Watching her transition from hardscrabble, jaded, and yet still naïve girl to mature young woman is inevitable yet also heartening. Babylonne has had a hard path to walk, no matter which way you spin it – her mother was martyred shortly after Babylonne’s birth when the French took Lavaur, her remaining family abused her, and her faith and country are being slowly stamped out.

However, she is still a sassy, intelligent, and intrepid character who faces it all down with a fistful of pepper (literally) and a pair of scissors. Even when she finds several essential truths about herself to be false, she is never cowed, never frozen, never gives up. She meets heretics from both religious camps, sees both the heroism and horror of warfare, and still manages to think her own thoughts on it all. That, I think, is her best quality – she always has an opinion!

This is aided by the fact that the story is told through the very close first person; so close in fact that you get passages like this:

I’d better run the other way. Off you go, Babylonne. One, two, three, go!

I’d better head for the—


Oh no.

“Thieving whore!” (Where did he—? How did he—? It’s as if he sprang out of the ground!) “Give me that chicken!”

You want this chicken?


“Yowch!” It hits him full in the face.

Personally, I find this style to be slightly too close, as it were. It’s distracting and almost, well… campy. Just a little slapstick, you know? The exclamations, the fragmented narration – but that’s just me. While it certainly gives you an intimate glimpse into how Babylonne’s mind works, I don’t believe that anyone thinks directly at themself like that, as if directing a separate person.

Other than that, however, Jinks’ depiction of feudal France is visceral and detailed. The food, the clothing, the disgusting (by current standards) conditions, and bizarre medical beliefs. As a historical piece, this story works beautifully, and Jinks almost seems to delight in grossing you out!

Nevertheless, Babylonne rates a JG on the PSA. It is the last book in The Pagan Chronicles, the previous four books of which feature the adventures of Babylonne’s father, Pagan Kidrouk, during the last of the Crusades.

Ronia, The Robber’s Daughter

7 Feb

Obviously an awesome book if Trina Schart Hyman does the cover art...

So I didn’t realize that I never posted about this book! Astrid Lindgren essentially made my childhood – I was Pippi Longstocking for Halloween at least twice, and have a huge collection of her stories/shows/movies, plus have been to the museum in Stockholm. However, of equal awesomeness is another of Lindgren’s female characters, Ronia, of Ronia the Robber’s Daughter.

Ronia is the only child of robber chieftan Matt, and thus will one day rule the robber band in their run-down castle, regardless of her gender. One day, she encounters a boy playing in the castle, and discovers that he is Birk, son of rival robber chieftain Borka (whose robbers have taken up residence in the other side of the castle) and thus her enemy. However, after a series of mishaps, she and Birk bond unintentionally, and begin to see the idiocy of their fathers’ feud. Eventually, rather than see Birk be killed for saving Ronia, the two children run away to live in the woods together.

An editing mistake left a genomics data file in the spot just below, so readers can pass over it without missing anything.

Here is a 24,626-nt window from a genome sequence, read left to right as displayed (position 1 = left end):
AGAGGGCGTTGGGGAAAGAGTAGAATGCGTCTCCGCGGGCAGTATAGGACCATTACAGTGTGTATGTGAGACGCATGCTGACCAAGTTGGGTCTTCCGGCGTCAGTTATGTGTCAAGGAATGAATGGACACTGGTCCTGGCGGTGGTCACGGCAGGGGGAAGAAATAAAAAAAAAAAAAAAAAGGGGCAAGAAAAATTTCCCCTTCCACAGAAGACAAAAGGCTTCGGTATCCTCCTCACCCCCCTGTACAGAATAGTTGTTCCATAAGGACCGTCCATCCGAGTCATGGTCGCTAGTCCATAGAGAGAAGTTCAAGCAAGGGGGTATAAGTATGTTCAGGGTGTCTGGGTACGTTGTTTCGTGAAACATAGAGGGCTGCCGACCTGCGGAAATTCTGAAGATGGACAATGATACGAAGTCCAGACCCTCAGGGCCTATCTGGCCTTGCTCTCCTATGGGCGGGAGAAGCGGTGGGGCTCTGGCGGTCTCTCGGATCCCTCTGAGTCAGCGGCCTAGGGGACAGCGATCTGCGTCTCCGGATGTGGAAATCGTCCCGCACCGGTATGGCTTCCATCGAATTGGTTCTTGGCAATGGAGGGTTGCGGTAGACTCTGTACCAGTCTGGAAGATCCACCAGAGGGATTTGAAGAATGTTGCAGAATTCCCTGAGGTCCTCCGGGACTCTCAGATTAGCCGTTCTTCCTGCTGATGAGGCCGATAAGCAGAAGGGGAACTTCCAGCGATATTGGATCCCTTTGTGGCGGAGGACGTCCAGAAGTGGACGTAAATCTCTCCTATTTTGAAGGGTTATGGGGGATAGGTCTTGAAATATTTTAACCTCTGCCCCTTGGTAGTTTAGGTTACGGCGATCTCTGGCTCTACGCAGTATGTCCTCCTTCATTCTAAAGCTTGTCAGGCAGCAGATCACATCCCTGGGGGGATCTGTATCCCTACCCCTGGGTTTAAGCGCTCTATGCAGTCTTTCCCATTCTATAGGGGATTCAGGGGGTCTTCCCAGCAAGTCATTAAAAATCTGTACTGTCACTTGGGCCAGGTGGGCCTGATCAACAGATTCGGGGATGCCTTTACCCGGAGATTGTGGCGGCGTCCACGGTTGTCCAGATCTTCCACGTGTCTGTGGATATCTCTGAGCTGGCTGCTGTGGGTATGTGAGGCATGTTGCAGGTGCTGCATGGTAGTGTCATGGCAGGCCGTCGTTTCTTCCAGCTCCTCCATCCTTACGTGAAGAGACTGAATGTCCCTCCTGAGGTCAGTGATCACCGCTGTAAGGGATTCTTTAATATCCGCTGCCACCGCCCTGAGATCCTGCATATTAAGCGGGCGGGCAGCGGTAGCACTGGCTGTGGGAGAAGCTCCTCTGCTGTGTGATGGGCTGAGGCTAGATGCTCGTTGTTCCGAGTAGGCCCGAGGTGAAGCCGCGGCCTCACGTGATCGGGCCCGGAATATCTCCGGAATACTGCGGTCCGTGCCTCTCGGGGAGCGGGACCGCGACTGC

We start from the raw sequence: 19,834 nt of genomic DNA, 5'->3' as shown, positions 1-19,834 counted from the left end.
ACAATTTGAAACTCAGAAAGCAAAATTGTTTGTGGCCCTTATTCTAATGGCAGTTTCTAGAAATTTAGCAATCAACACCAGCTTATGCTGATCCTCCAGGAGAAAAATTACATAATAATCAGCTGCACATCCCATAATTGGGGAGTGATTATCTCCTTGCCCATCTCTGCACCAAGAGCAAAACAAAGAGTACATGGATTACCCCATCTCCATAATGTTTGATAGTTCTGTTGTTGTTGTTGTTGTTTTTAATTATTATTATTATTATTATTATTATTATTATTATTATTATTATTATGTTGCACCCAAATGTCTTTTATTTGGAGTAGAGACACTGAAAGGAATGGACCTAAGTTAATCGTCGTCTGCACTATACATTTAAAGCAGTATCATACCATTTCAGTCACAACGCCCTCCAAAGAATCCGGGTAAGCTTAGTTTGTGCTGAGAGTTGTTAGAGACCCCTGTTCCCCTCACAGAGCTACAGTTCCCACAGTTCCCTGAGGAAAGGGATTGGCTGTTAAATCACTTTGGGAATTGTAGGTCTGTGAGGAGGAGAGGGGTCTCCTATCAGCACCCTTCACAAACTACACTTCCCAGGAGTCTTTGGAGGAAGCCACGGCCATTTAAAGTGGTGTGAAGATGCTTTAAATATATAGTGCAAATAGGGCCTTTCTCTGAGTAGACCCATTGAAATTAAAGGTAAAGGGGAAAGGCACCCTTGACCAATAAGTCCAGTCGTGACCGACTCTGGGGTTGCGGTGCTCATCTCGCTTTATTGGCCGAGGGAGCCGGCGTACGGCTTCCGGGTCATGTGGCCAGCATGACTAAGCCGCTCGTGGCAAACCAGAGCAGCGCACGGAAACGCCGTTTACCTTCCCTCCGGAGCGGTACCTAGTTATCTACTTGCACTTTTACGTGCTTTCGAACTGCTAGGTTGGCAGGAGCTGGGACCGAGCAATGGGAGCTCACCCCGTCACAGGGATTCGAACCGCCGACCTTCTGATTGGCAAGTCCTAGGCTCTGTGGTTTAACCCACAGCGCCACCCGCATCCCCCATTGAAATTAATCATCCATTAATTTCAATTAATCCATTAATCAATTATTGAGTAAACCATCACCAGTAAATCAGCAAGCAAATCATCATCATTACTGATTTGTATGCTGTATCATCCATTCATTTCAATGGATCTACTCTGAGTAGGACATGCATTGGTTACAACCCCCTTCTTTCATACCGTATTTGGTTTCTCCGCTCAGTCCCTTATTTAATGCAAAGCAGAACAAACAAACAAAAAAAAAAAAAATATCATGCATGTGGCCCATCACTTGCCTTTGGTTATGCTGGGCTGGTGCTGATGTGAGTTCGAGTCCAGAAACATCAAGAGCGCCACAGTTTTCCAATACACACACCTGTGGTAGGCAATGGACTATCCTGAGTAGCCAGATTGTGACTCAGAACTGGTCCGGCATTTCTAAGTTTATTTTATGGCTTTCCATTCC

Okay, so Ronia is clearly awesome for a number of diverse reasons. Firstly, she’s a cool little girl who is set to inherit a robber band. Secondly, she has an underlying sense of right and wrong beyond the adults around her – for example, when Borka’s robbers (including Birk) are starving during winter, she constantly smuggles Birk enough food to feed the whole band, because she would not save Birk at the expense of his family, though she doesn’t like them.

Eventually, when the feud becomes ridiculous, Ronia realizes that either she and Birk must stop being friends, or they must leave their families. Thus, they decide to leave the castle and live in the woods – which eventually leads to both of their families reconciling and everyone coming together in peace at the end, a la Romeo and Juliet but without the romance or the death.

And lastly, Ronia and Birk survive for over a year on their own in the forest. Living in a cave, hunting and growing their food, lasting the snowy winter. Ronia is between eight or ten, and Birk between ten and twelve — take that, Survivor. Even when it’s tough, they would rather die in the wilderness than give up their friendship. Okay, it seems drastic, but also very noble, and they survive in the end anyway. The children teach the adults the moral lesson at the end — typical of Lindgren!

Furthermore, Lindgren’s handling of Ronia and Birk’s relationship is deft – they fight (a lot) and act like normal kids, but they also have this very deep bond. They make themselves blood siblings, and hold that tie over their ties to their actual families. There is a definite emphasis on their relationship as brother and sister – this isn’t some pre-teen fluff where the possibility is there, if not addressed. Of note is a particularly sweet scene in which Ronia and Birk meet in a secret tunnel in the castle, and Ronia checks Birk’s hair for lice the same way her mother does to her.